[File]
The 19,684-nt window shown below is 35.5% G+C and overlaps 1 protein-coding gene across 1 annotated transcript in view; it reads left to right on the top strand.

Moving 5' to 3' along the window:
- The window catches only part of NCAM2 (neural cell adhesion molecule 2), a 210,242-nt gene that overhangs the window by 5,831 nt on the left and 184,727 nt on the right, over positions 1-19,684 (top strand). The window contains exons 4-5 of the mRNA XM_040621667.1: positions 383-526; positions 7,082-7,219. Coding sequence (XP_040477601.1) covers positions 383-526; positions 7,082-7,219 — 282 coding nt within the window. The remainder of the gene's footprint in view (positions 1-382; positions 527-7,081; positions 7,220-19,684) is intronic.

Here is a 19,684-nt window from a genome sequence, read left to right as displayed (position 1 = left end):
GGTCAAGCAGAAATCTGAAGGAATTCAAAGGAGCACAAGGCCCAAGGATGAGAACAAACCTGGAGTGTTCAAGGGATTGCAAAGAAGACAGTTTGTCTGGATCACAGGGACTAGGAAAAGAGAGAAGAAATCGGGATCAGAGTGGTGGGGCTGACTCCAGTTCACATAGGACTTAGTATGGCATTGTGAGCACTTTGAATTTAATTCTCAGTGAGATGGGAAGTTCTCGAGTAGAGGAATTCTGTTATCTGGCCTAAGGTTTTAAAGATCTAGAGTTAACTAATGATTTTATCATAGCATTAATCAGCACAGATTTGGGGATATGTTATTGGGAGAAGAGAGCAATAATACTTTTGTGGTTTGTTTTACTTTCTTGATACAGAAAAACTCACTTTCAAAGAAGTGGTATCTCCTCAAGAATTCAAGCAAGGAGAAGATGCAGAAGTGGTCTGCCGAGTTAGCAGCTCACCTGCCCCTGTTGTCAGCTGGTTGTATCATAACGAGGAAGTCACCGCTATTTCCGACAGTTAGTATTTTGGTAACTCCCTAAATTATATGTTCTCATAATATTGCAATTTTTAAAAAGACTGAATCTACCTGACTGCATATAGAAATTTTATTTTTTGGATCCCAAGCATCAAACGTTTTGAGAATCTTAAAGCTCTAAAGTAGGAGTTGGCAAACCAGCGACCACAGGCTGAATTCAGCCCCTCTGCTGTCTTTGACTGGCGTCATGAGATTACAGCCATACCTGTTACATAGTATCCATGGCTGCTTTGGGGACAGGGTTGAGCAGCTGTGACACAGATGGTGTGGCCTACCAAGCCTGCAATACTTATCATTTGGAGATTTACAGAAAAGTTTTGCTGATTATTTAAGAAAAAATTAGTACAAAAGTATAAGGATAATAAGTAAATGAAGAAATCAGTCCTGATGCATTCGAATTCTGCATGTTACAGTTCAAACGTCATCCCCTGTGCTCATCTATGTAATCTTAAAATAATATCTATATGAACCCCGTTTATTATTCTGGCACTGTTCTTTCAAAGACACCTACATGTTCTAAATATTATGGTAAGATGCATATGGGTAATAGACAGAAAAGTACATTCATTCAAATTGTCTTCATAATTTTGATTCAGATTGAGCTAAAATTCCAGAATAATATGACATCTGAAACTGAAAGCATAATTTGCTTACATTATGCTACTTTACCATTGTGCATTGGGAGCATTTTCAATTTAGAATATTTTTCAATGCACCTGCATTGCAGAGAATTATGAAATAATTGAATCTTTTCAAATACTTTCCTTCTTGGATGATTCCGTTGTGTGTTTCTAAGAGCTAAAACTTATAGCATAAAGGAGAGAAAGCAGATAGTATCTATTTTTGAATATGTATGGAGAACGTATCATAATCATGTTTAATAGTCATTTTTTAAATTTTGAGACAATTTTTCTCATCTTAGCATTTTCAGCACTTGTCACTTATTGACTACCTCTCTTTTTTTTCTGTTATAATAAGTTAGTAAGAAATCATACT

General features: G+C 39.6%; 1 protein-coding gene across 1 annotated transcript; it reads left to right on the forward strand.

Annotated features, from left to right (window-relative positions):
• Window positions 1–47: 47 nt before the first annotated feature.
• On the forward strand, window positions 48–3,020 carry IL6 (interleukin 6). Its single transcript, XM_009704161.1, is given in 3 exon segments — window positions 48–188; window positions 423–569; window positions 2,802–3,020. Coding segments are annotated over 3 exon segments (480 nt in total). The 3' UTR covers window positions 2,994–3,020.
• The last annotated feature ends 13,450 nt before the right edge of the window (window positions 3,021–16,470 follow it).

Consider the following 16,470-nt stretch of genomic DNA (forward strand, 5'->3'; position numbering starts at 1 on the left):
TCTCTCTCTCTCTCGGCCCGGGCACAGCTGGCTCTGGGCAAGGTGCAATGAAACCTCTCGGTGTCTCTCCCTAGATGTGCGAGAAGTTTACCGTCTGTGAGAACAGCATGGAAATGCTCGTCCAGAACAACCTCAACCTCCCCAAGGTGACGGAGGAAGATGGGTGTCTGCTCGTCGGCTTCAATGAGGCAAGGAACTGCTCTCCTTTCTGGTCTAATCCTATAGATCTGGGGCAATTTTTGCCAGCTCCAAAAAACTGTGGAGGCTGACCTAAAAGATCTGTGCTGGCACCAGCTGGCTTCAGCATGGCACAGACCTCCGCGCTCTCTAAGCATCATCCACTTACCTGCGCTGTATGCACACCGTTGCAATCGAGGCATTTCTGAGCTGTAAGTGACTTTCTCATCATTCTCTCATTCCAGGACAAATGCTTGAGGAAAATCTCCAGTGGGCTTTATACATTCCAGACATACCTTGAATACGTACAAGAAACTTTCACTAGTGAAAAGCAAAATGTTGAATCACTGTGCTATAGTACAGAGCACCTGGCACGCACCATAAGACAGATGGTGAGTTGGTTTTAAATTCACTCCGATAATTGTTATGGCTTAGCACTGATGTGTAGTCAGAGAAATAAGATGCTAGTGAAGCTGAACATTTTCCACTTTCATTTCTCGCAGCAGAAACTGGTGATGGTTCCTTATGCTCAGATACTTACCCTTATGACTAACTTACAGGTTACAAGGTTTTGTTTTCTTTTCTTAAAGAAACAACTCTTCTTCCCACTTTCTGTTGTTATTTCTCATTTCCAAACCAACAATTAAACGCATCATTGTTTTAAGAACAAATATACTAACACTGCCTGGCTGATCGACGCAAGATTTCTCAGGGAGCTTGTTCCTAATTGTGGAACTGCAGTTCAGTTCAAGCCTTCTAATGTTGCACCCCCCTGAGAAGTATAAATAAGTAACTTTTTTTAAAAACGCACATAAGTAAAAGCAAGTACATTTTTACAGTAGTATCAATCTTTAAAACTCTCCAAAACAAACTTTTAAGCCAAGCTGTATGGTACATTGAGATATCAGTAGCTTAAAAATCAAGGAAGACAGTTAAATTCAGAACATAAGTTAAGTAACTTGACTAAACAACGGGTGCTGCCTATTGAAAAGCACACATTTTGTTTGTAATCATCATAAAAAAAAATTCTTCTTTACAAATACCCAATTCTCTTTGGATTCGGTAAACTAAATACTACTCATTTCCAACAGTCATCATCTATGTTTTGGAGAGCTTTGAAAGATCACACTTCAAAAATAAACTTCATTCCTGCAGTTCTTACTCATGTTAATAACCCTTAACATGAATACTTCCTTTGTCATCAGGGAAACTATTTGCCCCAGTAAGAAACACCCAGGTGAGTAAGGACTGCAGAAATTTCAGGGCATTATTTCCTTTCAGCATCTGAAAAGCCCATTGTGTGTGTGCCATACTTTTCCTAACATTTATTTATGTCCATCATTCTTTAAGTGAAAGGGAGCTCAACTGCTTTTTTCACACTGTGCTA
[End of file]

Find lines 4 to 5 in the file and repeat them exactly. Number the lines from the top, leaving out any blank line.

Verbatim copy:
Here is a 19,684-nt window from a genome sequence, read left to right as displayed (position 1 = left end):
GGTCAAGCAGAAATCTGAAGGAATTCAAAGGAGCACAAGGCCCAAGGATGAGAACAAACCTGGAGTGTTCAAGGGATTGCAAAGAAGACAGTTTGTCTGGATCACAGGGACTAGGAAAAGAGAGAAGAAATCGGGATCAGAGTGGTGGGGCTGACTCCAGTTCACATAGGACTTAGTATGGCATTGTGAGCACTTTGAATTTAATTCTCAGTGAGATGGGAAGTTCTCGAGTAGAGGAATTCTGTTATCTGGCCTAAGGTTTTAAAGATCTAGAGTTAACTAATGATTTTATCATAGCATTAATCAGCACAGATTTGGGGATATGTTATTGGGAGAAGAGAGCAATAATACTTTTGTGGTTTGTTTTACTTTCTTGATACAGAAAAACTCACTTTCAAAGAAGTGGTATCTCCTCAAGAATTCAAGCAAGGAGAAGATGCAGAAGTGGTCTGCCGAGTTAGCAGCTCACCTGCCCCTGTTGTCAGCTGGTTGTATCATAACGAGGAAGTCACCGCTATTTCCGACAGTTAGTATTTTGGTAACTCCCTAAATTATATGTTCTCATAATATTGCAATTTTTAAAAAGACTGAATCTACCTGACTGCATATAGAAATTTTATTTTTTGGATCCCAAGCATCAAACGTTTTGAGAATCTTAAAGCTCTAAAGTAGGAGTTGGCAAACCAGCGACCACAGGCTGAATTCAGCCCCTCTGCTGTCTTTGACTGGCGTCATGAGATTACAGCCATACCTGTTACATAGTATCCATGGCTGCTTTGGGGACAGGGTTGAGCAGCTGTGACACAGATGGTGTGGCCTACCAAGCCTGCAATACTTATCATTTGGAGATTTACAGAAAAGTTTTGCTGATTATTTAAGAAAAAATTAGTACAAAAGTATAAGGATAATAAGTAAATGAAGAAATCAGTCCTGATGCATTCGAATTCTGCATGTTACAGTTCAAACGTCATCCCCTGTGCTCATCTATGTAATCTTAAAATAATATCTATATGAACCCCGTTTATTATTCTGGCACTGTTCTTTCAAAGACACCTACATGTTCTAAATATTATGGTAAGATGCATATGGGTAATAGACAGAAAAGTACATTCATTCAAATTGTCTTCATAATTTTGATTCAGATTGAGCTAAAATTCCAGAATAATATGACATCTGAAACTGAAAGCATAATTTGCTTACATTATGCTACTTTACCATTGTGCATTGGGAGCATTTTCAATTTAGAATATTTTTCAATGCACCTGCATTGCAGAGAATTATGAAATAATTGAATCTTTTCAAATACTTTCCTTCTTGGATGATTCCGTTGTGTGTTTCTAAGAGCTAAAACTTATAGCATAAAGGAGAGAAAGCAGATAGTATCTATTTTTGAATATGTATGGAGAACGTATCATAATCATGTTTAATAGTCATTTTTTAAATTTTGAGACAATTTTTCTCATCTTAGCATTTTCAGCACTTGTCACTTATTGACTACCTCTCTTTTTTTTCTGTTATAATAAGTTAGTAAGAAATCATACT